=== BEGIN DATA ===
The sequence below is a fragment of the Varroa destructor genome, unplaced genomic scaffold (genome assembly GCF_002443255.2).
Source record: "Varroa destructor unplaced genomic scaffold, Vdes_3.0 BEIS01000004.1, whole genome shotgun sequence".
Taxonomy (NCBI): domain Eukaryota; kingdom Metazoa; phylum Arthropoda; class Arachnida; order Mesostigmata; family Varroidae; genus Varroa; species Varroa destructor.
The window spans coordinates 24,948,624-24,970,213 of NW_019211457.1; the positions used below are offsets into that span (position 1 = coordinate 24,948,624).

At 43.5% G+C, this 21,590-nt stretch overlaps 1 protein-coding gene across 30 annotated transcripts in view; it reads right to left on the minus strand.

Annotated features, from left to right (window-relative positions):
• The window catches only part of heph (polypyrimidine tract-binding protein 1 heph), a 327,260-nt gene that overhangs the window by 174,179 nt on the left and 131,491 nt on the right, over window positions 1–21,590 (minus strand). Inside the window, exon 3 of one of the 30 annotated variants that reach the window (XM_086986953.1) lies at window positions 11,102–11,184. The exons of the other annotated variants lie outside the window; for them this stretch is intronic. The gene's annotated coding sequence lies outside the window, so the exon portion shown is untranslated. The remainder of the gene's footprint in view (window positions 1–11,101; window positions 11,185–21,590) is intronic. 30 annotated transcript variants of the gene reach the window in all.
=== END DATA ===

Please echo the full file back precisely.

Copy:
The sequence below is a fragment of the Varroa destructor genome, unplaced genomic scaffold (genome assembly GCF_002443255.2).
Source record: "Varroa destructor unplaced genomic scaffold, Vdes_3.0 BEIS01000004.1, whole genome shotgun sequence".
Taxonomy (NCBI): domain Eukaryota; kingdom Metazoa; phylum Arthropoda; class Arachnida; order Mesostigmata; family Varroidae; genus Varroa; species Varroa destructor.
The window spans coordinates 24,948,624-24,970,213 of NW_019211457.1; the positions used below are offsets into that span (position 1 = coordinate 24,948,624).

At 43.5% G+C, this 21,590-nt stretch overlaps 1 protein-coding gene across 30 annotated transcripts in view; it reads right to left on the minus strand.

Annotated features, from left to right (window-relative positions):
• The window catches only part of heph (polypyrimidine tract-binding protein 1 heph), a 327,260-nt gene that overhangs the window by 174,179 nt on the left and 131,491 nt on the right, over window positions 1–21,590 (minus strand). Inside the window, exon 3 of one of the 30 annotated variants that reach the window (XM_086986953.1) lies at window positions 11,102–11,184. The exons of the other annotated variants lie outside the window; for them this stretch is intronic. The gene's annotated coding sequence lies outside the window, so the exon portion shown is untranslated. The remainder of the gene's footprint in view (window positions 1–11,101; window positions 11,185–21,590) is intronic. 30 annotated transcript variants of the gene reach the window in all.